So, who are Spoo Willoughby and Vernon Tonges anyway.  And who's asking...

About the Artist 

     The music of Vernon Tonges presents a peculiar anomaly: performing widely throughout the late 20th and early 21st centuries and plagued with frustration and bouts of depression, he has since become a willfully obscurant figure. His penchant for childish aliases (i.e., Spoo Willoughby, Carlos Thrombosis, Melvin von Peephole, etc.) further thwarts the creation of a cogent analysis.

Impatient with the costly and stultifying taxidermy of studio recording, his legend has been perpetuated through the media of low quality phone-recorded performances, YouTube clips and extremely rough home recordings; these rise occasionally like jetsam from an especially gruesome shipwreck and circulate widely among his tiny coterie of fans.

However, his reputation rests mostly on the indelible ephemera of his live performances, in coffeehouses, taverns, church basements, art galleries, house parties, barbeque joints, parking lots and street corners throughout the Midwest Rust Belt, often unannounced and impromptu. In spite of these self-imposed limitations, he finds small enclaves of enthusiastic fans for his inchoate howlings.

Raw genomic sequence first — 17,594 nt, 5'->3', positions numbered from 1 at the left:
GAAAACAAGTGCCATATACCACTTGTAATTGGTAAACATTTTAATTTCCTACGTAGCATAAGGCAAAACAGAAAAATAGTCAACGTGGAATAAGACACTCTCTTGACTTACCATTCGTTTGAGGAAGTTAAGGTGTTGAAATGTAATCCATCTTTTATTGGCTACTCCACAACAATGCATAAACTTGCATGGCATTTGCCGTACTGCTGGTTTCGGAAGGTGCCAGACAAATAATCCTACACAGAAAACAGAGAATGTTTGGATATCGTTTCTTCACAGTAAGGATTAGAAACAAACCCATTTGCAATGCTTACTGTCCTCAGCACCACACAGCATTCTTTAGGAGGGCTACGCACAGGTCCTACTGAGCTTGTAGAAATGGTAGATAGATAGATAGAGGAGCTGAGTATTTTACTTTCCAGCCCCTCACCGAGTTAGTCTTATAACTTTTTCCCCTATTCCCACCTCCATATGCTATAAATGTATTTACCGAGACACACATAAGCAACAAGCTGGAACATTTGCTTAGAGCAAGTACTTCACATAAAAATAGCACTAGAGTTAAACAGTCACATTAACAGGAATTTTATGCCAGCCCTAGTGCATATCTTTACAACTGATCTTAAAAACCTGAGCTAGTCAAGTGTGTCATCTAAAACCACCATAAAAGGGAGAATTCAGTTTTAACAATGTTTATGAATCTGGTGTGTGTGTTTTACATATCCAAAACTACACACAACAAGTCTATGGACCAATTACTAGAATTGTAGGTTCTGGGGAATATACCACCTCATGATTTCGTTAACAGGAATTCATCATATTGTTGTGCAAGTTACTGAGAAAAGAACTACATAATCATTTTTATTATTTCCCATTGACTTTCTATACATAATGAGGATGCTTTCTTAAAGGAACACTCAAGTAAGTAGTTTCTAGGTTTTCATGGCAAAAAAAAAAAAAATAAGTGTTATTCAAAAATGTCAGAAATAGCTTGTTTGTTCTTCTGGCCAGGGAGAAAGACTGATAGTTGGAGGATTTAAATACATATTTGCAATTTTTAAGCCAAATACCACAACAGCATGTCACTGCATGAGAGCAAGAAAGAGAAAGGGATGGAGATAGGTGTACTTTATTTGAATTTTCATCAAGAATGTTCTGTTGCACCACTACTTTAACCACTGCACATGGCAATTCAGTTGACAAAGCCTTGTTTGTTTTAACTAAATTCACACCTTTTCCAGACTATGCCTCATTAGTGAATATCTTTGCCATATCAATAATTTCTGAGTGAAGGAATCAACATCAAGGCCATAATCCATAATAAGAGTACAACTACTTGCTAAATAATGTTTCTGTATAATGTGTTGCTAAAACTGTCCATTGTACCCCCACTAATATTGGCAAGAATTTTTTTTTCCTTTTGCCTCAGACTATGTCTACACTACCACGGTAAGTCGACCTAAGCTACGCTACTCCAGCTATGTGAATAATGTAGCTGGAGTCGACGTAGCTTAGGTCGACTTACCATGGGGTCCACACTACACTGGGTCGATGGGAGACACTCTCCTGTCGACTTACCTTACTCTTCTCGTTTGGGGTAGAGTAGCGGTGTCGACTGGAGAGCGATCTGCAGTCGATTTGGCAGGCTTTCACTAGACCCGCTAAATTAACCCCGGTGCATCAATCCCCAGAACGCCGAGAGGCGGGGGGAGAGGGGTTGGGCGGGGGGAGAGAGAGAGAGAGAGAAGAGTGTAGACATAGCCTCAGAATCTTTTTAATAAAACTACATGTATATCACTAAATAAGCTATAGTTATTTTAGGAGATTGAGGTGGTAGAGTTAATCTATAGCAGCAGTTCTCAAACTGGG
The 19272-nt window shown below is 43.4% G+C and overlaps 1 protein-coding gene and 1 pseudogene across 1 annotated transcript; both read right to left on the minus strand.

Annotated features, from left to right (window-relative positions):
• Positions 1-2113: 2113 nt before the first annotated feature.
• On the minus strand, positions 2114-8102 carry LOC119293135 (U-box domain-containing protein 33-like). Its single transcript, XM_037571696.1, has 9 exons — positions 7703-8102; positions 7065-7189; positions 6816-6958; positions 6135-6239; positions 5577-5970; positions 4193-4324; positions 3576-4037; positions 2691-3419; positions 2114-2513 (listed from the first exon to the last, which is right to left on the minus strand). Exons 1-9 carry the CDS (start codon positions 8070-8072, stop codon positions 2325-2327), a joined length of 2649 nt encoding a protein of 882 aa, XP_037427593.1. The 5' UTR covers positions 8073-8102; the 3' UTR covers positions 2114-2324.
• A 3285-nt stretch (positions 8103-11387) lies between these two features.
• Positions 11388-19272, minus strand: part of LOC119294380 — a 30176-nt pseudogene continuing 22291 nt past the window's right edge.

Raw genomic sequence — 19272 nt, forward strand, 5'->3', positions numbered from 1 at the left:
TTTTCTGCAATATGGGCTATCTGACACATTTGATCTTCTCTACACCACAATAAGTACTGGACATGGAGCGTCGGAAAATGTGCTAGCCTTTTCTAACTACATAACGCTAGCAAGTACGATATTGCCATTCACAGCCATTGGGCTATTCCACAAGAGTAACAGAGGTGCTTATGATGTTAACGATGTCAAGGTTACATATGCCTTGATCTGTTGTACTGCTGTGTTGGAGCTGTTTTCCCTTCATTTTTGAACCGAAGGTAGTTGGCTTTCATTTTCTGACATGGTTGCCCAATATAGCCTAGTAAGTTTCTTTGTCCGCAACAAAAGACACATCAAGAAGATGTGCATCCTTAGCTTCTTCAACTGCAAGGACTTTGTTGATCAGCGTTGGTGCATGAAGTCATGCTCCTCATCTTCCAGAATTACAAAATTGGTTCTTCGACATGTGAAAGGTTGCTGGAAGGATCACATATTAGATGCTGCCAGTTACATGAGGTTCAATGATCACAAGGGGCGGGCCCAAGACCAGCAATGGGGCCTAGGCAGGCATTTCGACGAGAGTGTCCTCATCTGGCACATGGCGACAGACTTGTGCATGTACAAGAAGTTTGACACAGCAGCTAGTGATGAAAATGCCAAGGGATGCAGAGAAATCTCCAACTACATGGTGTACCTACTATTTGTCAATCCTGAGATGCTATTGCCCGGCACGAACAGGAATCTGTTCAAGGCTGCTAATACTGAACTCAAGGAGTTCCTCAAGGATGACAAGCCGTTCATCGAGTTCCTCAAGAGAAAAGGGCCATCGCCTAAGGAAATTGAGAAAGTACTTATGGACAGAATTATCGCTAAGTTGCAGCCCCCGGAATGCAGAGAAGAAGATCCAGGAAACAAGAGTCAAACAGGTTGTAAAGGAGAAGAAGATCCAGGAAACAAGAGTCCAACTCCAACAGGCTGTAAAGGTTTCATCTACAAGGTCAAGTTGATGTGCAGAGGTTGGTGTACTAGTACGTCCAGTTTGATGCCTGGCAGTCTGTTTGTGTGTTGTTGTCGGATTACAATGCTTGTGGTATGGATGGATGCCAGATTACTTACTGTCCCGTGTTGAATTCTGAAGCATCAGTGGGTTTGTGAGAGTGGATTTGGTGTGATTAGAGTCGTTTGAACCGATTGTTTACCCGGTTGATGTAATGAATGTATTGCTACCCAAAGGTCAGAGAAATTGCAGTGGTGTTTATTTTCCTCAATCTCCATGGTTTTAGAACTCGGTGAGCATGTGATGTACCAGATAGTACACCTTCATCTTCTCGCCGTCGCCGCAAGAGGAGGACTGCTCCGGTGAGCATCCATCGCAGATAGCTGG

His repertoire mixes original material with gleanings from his haphazard researches into little-known artifacts from forgotten pop music and obscure folkways. He revels in the awkward and clumsy moments most performers shun and occasionally deploys spontaneity as an improvised audience assault weapon. His on-stage utterances simultaneously enlighten and baffle. He describes the anthemic “Thundergoose” as an “invocation of an atavistic totem god” and introduces a tune called “The Pudknocker’s Jubilee” as his tribute to the “therapeutic benefits of certain entheogenic elixirs.”

All in all, it redounds to everyone’s benefit to keep Mr. Tonges on stage where he can be carefully watched since, left to his own devices, he is capable of much mayhem.